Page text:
Then, the problem with the goal. Unlike most other pressing social issues, water has a big problem: invisibility. Smog and pollution are highly conspicuous — the dwindling water supply isn’t. With more than 60 percent of the planet’s freshwater packed in the polar icecaps and 30-odd percent of it lying in the ground beneath our feet, it’s hard to get passionate about something you can’t really see. “I’m convinced that people would live differently if they knew what was happening to water,” says Barnett. She points out that in drought-plagued California, people have heeded the call to use less water and farmers have introduced measures to conserve water. (While figures still vary widely by region, per person water use had dropped to 67 gallons a day in April 2016, down from 123 gallons in September 2014.) But that’s California. Unless there’s an obvious crisis, people don’t or won’t see the problem, “You hear people voicing a lot of confidence in the groundwater they can’t see, even if their lake water is dropping,” she says. “They don’t understand that the two are connected.”
Water denial is real. The 20th century saw massive feats of engineering send oceans of water flowing to American homes and lawns — and it has created a false illusion of abundance. “That great achievement has grown into entitlement,” says Barnett. Perhaps the best emblem of that entitlement and denial? America’s beloved tapestry of landscaping, the verdant sward of green surrounding so many houses. “The lawn is America’s largest crop,” Barnett wrote in her 2011 book Blue Revolution, describing the country’s more than 60,000 square miles of endlessly irrigated, emerald lawns as the nation’s 51st state — area-wise, it’s right between Wisconsin and Georgia. And all that grass needs a lot of water.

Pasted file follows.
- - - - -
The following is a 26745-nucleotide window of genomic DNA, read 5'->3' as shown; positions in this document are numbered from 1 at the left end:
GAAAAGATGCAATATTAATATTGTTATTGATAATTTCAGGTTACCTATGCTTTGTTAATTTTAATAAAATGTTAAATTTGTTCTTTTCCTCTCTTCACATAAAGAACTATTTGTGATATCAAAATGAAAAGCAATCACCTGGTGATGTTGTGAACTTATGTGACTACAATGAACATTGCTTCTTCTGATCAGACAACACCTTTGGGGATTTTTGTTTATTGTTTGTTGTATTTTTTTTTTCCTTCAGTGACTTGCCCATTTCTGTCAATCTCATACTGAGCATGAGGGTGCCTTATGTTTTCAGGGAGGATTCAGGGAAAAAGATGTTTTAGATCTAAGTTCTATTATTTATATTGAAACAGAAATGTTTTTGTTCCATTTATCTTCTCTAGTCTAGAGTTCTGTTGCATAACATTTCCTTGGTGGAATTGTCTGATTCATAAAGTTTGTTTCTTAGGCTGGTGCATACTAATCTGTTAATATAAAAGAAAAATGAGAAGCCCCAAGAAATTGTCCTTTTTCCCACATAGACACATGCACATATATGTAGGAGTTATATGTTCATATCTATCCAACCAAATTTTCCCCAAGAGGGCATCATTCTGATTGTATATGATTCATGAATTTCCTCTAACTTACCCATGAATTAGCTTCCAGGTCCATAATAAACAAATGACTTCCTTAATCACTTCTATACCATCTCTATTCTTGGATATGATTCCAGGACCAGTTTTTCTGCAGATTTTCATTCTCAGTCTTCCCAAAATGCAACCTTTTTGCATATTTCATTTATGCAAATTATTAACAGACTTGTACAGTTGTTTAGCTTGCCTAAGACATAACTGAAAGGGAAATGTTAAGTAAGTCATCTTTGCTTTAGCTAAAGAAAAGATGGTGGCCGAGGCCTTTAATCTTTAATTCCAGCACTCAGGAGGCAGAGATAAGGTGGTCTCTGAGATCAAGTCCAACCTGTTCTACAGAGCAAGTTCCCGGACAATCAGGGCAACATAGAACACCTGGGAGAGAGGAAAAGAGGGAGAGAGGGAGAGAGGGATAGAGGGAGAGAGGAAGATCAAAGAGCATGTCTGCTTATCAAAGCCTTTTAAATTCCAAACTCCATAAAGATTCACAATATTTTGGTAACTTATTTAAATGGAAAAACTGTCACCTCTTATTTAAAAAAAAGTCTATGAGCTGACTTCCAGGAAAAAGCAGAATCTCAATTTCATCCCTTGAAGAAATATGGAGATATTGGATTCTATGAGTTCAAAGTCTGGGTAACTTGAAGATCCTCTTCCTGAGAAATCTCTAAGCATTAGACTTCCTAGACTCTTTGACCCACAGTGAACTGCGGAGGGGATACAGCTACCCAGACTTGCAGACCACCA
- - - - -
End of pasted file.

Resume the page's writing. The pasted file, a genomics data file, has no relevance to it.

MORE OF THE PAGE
“We settled one of the most water-rich continents in the world, and in only a few generations managed to make freshwater the single-most degraded of all our natural resources,” Barnett says. “I think it’s fair to say that, for the first time since the environmental protections of the 1970s, children growing up in America today are not inheriting waters as clean and abundant as when they were born.”
Goal One: End denial on a personal level. Changing people’s minds about water starts with changing their minds about the weather. “Climate change frightens and divides us to such an extent that many people simply refuse to talk about it at all,” Barnett wrote in her book Rain. Instead, she thinks, we should talk about the weather. “People love to talk about the rain,” she says. “Rain is a conversation we all take part in.” She hopes that if we learn to appreciate wet weather, that interest can extend to efforts to conserve, reuse and recycle rainwater. Los Angeles, for example, was built to withstand floods, and historically had planned and built infrastructure to push rain and floodwater out to sea. Today, the city is beginning to remake its relationship with rain, to give floodwater a place to go and reuse it over and over again. Efforts to keep water local in wetlands and aquifers are key if future generations are going to have water.
Goal Two: End denial on an industrial level. While awareness of water will start with people, says Barnett, government and business have no incentive to change unless people speak up. To be successful, any water ethic has to be embraced by industry, since agriculture and energy draw the largest share of the country’s water resources. “The ethic has to be a new way of living with and valuing water in every sector of the economy,” Barnett said at a recent conference.
History shows that change is possible. In 1969, pollution-fueled flames erupting on stretches of Ohio’s Cuyahoga River sparked public outrage, spurring the passage of the Clean Water Act and the creation of the Environmental Protection Agency and finally putting industries on the hook for reckless, toxic dumping. A new groundswell of support for a new freshwater ethic will have to come from the people, too — but the outrage will have to come without a river on fire.